As a young person volunteering at the IARS International Institute, it is encouraging to see the how the Civil Society Strategy has emphasised the crucial role of young people in shaping the future of our society. The Strategy outlines government’s commitment to ensuring that all young people have opportunities to develop the skills, networks and resilience that can improve their life chances, fulfil their potential and to support them to avoid negative pathways in future. The Civil Society Strategy’s strengths certainly lie in the youth engagement and youth-led approaches. After reviewing the Strategy, it was exciting to see that the Strategy co-operates with the Department for Digital, Culture, Media and Sport (DCMS) in developing proposals to help young people play their part. Some other highly positive aspects of the Strategy covered the youth voice commitments, the involvement of young people in policy design, and setting out three new youth voice projects, which are: A Civil Society Youth Steering Group set up within the DCMS to oversee the development and implementation of policies affecting young people, including the plans set out in the Civil Society Strategy. DCMS will also set up a national Young Commissioners and Inspectors Group to involve young people directly and meaningfully in the commissioning, monitoring and evaluation of national programmes affecting young people. With respect to future policy, the government will build systems to ensure that young people both have their views heard and are able to play a role in delivery. As a youth-led institute and expert in youth-led research, IARS has its own youth steering group – the Youth Advisory Board (YAB) – which...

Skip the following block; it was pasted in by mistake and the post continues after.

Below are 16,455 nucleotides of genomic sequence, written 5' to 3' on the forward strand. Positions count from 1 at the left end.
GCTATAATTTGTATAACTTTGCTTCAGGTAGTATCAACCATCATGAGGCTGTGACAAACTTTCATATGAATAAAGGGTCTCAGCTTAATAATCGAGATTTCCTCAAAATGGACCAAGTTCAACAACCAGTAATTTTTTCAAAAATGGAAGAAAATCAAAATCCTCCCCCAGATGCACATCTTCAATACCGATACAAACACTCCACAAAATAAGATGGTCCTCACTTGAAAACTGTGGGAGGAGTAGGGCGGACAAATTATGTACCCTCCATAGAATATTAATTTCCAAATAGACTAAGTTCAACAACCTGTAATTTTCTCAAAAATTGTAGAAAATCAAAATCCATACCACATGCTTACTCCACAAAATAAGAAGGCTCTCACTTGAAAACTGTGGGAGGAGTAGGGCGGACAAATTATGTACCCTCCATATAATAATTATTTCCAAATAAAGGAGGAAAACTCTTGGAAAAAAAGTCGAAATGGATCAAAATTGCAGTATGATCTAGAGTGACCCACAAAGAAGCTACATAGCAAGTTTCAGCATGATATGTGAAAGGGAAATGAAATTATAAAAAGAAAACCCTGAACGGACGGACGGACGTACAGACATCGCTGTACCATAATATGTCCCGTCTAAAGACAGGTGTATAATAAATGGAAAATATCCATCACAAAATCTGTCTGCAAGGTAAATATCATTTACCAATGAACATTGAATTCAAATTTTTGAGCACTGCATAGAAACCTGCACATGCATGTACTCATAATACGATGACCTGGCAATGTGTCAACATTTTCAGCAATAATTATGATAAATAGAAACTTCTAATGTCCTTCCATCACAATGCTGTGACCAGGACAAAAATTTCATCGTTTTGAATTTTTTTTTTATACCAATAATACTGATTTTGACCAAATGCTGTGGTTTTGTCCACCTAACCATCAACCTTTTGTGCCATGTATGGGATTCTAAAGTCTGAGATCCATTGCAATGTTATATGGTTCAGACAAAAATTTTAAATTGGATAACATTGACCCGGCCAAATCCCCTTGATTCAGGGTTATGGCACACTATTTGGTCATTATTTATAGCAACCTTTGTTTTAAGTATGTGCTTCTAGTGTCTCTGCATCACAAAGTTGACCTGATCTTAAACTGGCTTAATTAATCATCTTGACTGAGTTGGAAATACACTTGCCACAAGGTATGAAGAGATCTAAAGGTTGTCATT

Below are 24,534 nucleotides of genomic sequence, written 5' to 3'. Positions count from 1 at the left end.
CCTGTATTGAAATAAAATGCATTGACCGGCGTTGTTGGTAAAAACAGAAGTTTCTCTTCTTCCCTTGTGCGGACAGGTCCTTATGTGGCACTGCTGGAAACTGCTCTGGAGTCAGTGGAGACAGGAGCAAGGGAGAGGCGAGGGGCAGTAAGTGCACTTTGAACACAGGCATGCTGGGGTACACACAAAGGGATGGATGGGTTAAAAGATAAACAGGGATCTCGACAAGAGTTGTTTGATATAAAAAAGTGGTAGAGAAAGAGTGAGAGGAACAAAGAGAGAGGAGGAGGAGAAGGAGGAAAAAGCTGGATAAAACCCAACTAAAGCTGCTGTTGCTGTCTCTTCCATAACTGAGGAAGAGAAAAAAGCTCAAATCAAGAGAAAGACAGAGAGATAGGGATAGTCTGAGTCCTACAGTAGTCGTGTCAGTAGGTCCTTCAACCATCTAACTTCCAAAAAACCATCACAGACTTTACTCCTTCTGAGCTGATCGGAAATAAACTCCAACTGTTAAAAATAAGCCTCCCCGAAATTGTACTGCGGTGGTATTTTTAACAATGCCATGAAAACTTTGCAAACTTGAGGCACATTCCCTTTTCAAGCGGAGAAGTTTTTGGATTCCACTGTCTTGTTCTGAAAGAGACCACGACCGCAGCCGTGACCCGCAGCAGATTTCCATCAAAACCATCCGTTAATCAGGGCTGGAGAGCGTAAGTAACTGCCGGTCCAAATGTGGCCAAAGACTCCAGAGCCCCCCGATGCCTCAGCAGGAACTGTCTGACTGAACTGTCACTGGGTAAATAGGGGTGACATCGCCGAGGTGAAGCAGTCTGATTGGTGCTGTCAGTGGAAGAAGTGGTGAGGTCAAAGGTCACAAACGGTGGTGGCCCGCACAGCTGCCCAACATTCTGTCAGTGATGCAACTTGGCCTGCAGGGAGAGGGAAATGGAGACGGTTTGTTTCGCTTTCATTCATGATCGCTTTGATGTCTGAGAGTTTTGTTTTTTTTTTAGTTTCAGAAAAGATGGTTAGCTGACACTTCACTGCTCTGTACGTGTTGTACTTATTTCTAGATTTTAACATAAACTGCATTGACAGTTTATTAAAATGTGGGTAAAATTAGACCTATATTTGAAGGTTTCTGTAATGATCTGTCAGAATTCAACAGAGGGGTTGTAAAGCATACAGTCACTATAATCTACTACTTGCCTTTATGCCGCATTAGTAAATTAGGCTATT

Young Carers Conference: Barriers to Employment

On Monday 26th March at Dulwich Library, 5pm-7pm, the IARS International Institute is hosting the conference Young Carers: Barriers to Employment.  At the conference, the IARS will present the findings of their year long project ”Young Carers Matter” and engage young carers and professionals to discuss the findings and share their experiences. The ”Young Carers Matter” project was designed to recognise young carers’ unique skill sets and help potential employers understand how valuable these can be, and provided training to both young carers and professionals to support young carers into employment. There are limited spaces available, so click here to register or email e.lanham@iars.org.uk to RSVP. Agenda to follow. We hope to see you...